• 1 item per sprint had to be prioritized to improve our process, technology, website performance. Once, we decided to improve the website performance: we compressed images, put the CSS at the top and Javascript at the end of the HTML page to enable progressive rendering
  • We measured our tasks to increase our ability of estimation and prioritization. We were counting the time spent on new feature development, meetings, bug solving, emergencies, trainings.

(2) What we should have done better

Alex Osterwalder — MVP

At the end of the design phase (which I describe here), when the scrum team just had been created, we were proud of having designed our MVP. But it was far too conceptual to translate it in technical terms.

Out IT Partners were used to receiving specifications, but we had none, and business owners (who knew roughly how the system was working) would jump too fast at a proposed solution. It took us few weeks to set some rules and give the proper specs to IT to work on the MVP:

  • From the business side, we should have restrained the rules earlier : (i) We would not create a new insurance coverage, as the internal and external process would have taken us minimum 3 months (ii) Itshould be calculated with the same tarification than the other e-commerce products
  • From the IT side, we should have defined some rules like : (i) The product should not involve backend development. (ii) We should be able to choose whether to display it or not. (iii) It should be recognizable by any mean in the reporting (even if it would take some manual tasks)

👉 If you are not ashamed of your product, then it is not an MVP.

We spent at least 3 weeks talking how we could build our MVP technically without impacting backends, get the right pricing, and able the display rules correctly.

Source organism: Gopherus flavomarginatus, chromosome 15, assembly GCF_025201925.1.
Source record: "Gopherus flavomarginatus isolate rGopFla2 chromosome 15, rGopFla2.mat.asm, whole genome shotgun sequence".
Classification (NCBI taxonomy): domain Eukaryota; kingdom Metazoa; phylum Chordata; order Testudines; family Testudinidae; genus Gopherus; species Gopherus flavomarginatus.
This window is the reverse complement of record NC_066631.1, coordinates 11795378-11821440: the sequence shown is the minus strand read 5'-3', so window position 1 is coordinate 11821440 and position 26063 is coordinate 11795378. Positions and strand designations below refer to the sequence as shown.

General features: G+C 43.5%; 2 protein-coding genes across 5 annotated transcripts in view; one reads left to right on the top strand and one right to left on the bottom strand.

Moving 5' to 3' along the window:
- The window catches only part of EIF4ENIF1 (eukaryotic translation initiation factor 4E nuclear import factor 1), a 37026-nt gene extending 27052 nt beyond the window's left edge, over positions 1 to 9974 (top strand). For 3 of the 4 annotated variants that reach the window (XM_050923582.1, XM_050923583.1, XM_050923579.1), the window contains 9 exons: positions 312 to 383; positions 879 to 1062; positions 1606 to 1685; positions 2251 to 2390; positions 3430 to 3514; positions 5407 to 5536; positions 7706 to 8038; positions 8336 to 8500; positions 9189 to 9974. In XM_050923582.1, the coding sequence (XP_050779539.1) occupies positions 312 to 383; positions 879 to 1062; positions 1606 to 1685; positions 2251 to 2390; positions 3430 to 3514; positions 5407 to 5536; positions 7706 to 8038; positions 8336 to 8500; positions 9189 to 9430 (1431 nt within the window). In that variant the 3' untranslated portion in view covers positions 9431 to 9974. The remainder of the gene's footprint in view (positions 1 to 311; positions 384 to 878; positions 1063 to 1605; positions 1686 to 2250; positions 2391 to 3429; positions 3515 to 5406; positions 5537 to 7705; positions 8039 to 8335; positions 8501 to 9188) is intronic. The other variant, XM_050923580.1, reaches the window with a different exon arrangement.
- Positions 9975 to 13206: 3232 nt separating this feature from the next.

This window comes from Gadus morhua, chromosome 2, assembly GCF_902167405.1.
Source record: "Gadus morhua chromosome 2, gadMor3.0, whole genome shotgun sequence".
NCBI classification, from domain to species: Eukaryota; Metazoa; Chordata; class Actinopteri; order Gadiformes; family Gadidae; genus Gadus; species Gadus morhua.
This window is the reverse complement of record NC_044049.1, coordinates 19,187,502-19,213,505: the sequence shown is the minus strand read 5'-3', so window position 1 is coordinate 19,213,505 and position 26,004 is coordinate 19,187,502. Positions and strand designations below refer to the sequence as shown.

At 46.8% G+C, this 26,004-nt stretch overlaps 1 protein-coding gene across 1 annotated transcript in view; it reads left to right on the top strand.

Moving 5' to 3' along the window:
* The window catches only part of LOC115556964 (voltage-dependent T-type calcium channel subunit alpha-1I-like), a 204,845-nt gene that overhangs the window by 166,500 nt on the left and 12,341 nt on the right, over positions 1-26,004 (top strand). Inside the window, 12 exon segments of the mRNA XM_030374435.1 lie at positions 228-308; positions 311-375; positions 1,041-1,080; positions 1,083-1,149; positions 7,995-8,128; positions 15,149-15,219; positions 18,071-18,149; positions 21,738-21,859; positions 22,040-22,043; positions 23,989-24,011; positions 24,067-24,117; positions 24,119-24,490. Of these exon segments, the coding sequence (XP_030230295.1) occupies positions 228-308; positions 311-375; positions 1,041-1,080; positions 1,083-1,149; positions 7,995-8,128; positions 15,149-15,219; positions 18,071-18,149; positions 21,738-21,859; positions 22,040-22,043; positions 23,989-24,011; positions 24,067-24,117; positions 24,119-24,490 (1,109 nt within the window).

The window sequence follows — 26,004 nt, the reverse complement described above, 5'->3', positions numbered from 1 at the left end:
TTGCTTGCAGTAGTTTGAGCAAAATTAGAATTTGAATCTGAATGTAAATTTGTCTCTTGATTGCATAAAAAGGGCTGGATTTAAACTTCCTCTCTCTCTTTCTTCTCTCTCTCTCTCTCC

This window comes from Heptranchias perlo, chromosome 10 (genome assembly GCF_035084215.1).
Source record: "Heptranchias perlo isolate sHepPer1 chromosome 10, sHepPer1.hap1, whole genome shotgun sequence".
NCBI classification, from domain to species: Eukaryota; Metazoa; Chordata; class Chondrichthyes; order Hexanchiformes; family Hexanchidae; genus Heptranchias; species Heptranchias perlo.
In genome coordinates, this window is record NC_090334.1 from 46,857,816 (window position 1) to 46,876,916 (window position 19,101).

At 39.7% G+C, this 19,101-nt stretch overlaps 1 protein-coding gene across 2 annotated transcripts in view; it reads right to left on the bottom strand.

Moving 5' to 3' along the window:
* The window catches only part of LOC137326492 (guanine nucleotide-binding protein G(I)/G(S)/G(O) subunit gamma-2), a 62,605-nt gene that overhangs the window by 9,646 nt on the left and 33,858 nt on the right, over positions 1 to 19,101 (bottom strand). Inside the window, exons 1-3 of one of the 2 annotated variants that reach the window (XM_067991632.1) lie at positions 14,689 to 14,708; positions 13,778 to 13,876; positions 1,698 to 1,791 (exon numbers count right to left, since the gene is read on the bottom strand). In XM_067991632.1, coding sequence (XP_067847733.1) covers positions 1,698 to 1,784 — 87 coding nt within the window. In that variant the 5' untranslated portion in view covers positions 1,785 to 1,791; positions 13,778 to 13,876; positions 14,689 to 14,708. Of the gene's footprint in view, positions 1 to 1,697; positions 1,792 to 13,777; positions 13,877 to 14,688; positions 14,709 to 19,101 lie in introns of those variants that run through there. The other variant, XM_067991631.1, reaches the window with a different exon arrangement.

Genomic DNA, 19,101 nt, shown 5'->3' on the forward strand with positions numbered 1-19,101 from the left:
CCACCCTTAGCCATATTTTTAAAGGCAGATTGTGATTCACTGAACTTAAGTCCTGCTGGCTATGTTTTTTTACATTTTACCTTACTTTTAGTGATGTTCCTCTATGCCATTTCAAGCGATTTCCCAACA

Instead of making a hypothesis and testing things in a QA environment, we kept arguing on the theory.

👉 Confront ideas to the ground reality is the best way to know if they will work — as well as how and why they wouldn’t. We lost time at the beginning and started the sprint 0 with delay.

Context switching cost

After a few months, the team was running very well. The company was looking for skilled product owners and I was requested on another project to take care of the redesign of an interface, and the developers were asked to dedicate a bit of their time to another project.

  • I was unable to deep dive in topics and understand technical issues. I could spend less time with the team, so I cropped on the time we would explain decisions.
  • The scrum team spent more time switching task and lost in productivity.

👉 Monotasking is the best way to succeed in Agile. If you still have to share your time, then one of the two product must be a priority to avoid the dilemmas in backlog prioritization.

Agility is often assimilated to emergency. I see it more like a marathon than a sprint, but we were often unable to plan well our events as we were in the run always. If I would have to redo it :

  • I would dedicate more time to sprint planning. Often, I ended up the week on Friday 7pm and still had to prepare for Monday’s sprint planning session, and thus couldnt get the maximum information we would require to make decisions in session.
  • I would have anticipated the time and capacity needed for iteration. After 3 months live, we realized we hadn’t anticipated this question : how do we let the product live and keep testing without wasting the team’s time ? This is when the project A becomes project B and the team has to deal with 2 products at the same time.

👉 Prepare sprint planning with the team by sending them the backlog so that they can ask you their questions before the session and you can dedicate this time to realy make decisions.


Long story short

  • We shared the same vision across all the stakeholders, we trusted eachothers and loved working together. We were also crazy about improving stuff.
  • We struggled, at the beginning with a conceptual MVP, spent a bit too much time talking vs testing, and at the end being requested on other projects.

Probably the best team and experience I have had so far. It made me grow, think, laugh, support, lobby, do, test, make mistakes, learn, and love, so… Thank you guys !! 😍


Credits to Yemsel Bougherara & @Elsabernard for the proofreading

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Charlotte Mallo